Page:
A Living Laboratory: Monitoring Alzheimer’s Disease in its Earliest Stages

Date: Jun 14, 2021

Someday soon, Georgia Williams hopes to see her picture on the wall at the Emory Brain Health Center.

”I get so full and so excited to say I’m part of a trailblazing team that’s going to be the benchmark for something that’s going to happen all over the world,” Williams says. “You guys need to put a picture of us on the wall out there and put our names beside it because we’re the first group.”

Williams is a participant in the center’s Cognitive Empowerment Program, a first-of-its-kind research program that aims to better understand the early stages of dementing disorders like Alzheimer’s disease.

The group’s work is helping researchers better understand the disease progression as well as strategies and interventions that keep symptoms at bay.

“Our real goal here is to help empower people to live the best lives that they can for as long as they can – people with mild cognitive impairment and their care partners,” says Heather Johnson, director of the Cognitive Empowerment Program.

Asymptomatic Alzheimer’s Disease

Allan Levey, MD, PhD, the director of the Emory Alzheimer’s Disease Research Center, says some 50 million people in the United States have Alzheimer’s pathology but are asymptomatic. That means their brains show physical changes, but people don’t have symptoms of a cognitive disorder.

“This is a chronic disease where it may take decades to develop to the point where it overcomes an individual’s resilience,” Dr. Levey says.

The Cognitive Empowerment Program operates as a “living laboratory,” allowing researchers to observe people with mild cognitive impairment and memory loss two times a week. Researchers monitor the disease’s progression among participants and interventions are tested to determine what’s truly effective.

Monitoring Cognitive Impairment

At the beginning of the program, a cognitive baseline is established for each participant. During the year-long program, participants:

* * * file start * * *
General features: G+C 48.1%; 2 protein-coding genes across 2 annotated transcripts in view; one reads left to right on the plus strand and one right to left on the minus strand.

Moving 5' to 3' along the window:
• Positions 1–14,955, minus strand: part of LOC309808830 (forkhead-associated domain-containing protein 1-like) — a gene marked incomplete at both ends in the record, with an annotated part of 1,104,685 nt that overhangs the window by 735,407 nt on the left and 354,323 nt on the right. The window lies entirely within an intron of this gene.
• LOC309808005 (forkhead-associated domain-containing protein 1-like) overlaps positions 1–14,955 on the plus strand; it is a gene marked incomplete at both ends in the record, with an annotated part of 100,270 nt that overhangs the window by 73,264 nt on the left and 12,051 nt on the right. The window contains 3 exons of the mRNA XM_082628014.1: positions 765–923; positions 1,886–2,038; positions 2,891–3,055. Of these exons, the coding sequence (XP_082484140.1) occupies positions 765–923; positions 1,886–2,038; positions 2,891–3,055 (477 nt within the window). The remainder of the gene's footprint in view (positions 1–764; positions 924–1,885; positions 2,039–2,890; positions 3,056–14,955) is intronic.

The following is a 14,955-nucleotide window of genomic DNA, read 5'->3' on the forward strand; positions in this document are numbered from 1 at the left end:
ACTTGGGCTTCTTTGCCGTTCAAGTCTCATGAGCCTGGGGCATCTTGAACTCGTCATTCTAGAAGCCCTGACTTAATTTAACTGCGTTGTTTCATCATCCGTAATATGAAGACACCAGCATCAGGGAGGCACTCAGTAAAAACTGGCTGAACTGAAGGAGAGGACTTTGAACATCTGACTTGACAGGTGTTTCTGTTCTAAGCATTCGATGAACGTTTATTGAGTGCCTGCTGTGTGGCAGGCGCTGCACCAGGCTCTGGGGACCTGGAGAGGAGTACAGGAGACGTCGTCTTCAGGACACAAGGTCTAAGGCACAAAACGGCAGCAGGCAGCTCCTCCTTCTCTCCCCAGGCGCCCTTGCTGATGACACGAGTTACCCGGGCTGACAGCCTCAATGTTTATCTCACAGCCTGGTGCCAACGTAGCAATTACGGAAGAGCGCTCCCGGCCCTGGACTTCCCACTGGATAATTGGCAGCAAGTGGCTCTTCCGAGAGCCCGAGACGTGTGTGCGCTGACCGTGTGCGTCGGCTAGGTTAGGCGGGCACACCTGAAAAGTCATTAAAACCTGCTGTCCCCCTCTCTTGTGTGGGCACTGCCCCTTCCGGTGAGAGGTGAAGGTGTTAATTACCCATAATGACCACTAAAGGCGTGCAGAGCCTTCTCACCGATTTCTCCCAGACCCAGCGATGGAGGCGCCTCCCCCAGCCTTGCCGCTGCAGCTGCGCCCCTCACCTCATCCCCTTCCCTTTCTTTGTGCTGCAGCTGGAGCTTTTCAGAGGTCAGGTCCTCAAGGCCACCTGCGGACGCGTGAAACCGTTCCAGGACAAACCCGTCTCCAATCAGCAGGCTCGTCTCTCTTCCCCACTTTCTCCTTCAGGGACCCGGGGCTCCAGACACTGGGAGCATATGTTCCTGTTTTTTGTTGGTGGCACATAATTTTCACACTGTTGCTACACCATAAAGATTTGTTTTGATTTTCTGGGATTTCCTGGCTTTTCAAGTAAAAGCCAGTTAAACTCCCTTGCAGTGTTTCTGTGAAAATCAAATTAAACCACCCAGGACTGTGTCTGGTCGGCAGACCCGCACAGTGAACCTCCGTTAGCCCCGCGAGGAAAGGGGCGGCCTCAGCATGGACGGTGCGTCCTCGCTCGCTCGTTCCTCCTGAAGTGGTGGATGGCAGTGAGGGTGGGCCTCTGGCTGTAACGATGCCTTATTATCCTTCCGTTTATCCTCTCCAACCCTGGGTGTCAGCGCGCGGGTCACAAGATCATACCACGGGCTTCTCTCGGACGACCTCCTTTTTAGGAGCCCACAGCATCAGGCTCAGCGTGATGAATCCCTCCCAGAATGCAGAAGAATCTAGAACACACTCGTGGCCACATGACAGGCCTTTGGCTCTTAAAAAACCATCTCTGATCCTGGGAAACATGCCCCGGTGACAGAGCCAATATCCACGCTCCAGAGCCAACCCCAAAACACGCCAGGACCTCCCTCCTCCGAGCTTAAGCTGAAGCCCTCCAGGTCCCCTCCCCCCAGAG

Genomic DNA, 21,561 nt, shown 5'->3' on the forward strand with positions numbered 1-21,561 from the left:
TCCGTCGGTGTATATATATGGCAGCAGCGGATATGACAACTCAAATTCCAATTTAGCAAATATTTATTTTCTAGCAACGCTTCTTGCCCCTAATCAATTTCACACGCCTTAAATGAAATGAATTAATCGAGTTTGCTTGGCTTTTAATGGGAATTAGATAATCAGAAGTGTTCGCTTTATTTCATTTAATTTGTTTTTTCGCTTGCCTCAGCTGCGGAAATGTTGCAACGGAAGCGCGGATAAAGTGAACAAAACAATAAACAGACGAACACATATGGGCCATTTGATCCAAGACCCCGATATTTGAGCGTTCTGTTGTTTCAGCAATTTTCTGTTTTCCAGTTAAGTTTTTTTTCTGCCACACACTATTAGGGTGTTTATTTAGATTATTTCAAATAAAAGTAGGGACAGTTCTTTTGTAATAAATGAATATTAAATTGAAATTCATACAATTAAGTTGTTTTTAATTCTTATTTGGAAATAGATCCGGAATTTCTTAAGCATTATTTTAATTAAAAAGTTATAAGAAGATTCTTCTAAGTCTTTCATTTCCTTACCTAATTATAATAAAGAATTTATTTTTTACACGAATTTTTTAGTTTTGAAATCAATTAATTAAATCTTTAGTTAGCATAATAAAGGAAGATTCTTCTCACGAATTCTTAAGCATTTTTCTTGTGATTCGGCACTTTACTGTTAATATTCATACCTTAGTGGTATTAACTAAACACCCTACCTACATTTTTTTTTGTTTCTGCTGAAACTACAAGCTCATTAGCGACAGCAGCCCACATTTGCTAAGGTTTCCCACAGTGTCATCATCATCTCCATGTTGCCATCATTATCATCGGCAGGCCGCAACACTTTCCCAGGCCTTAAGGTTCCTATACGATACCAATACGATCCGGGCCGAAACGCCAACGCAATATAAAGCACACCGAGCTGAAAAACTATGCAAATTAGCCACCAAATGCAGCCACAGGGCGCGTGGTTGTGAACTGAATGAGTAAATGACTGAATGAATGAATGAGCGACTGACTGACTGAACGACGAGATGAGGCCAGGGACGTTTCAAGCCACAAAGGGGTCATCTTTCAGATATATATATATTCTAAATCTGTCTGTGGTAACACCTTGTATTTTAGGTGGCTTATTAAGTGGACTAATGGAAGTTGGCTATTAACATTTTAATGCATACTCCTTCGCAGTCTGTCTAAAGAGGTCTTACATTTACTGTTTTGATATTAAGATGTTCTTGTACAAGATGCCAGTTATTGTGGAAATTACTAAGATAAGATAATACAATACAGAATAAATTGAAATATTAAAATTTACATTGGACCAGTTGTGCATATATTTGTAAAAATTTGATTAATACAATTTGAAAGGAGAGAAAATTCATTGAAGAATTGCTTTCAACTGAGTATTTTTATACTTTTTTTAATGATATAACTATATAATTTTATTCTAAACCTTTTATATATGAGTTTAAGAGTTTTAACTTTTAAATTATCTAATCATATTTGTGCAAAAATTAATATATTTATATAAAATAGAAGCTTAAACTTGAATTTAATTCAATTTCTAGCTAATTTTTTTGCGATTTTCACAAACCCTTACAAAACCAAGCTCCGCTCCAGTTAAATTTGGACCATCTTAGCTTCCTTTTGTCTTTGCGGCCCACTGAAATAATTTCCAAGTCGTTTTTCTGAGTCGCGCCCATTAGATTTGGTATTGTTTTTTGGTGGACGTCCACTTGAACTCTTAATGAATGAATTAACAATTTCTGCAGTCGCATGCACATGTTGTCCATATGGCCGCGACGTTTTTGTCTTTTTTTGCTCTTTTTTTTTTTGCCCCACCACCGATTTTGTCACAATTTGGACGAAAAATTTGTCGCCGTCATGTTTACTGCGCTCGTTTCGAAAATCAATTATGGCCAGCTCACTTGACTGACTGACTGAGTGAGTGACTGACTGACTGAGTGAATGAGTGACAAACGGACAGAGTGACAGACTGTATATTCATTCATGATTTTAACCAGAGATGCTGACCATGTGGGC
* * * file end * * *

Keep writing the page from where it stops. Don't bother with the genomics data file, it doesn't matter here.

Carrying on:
• Complete paper-and-pencil cognitive assessments
  • Answer questions about their well-being and emotional health
  • Complete cognitive brain training on computers
  • Learn memory and compensatory strategies
  • Participate in guided exercise classes
  • Meet for group talk-therapy sessions
  • Eat a Mediterranean diet

While participants are at the center, sensors and cameras record their gaits and movement. This allows researchers to track changes.

“There is some preliminary research that shows structured activities like this help slow down progression, but we want to bolster that field of knowledge,” says Stephanie Vyverberg, a nurse practitioner who serves as the clinical liaison for the Cognitive Empowerment Program.

“As we gather data on their physical activity and participation in the program, the researchers will use the information to determine whether or not these lifestyle interventions are making a difference, whether or not it’s slowing down the progression of the disease, whether or not they’re feeling more empowered and engaged,” Vyverberg says.

Strategies and Coping Skills

The Cognitive Empowerment Program is not a one-way street. There are benefits for both researchers and participants. Program participants and their care partners learn strategies to apply in their everyday lives.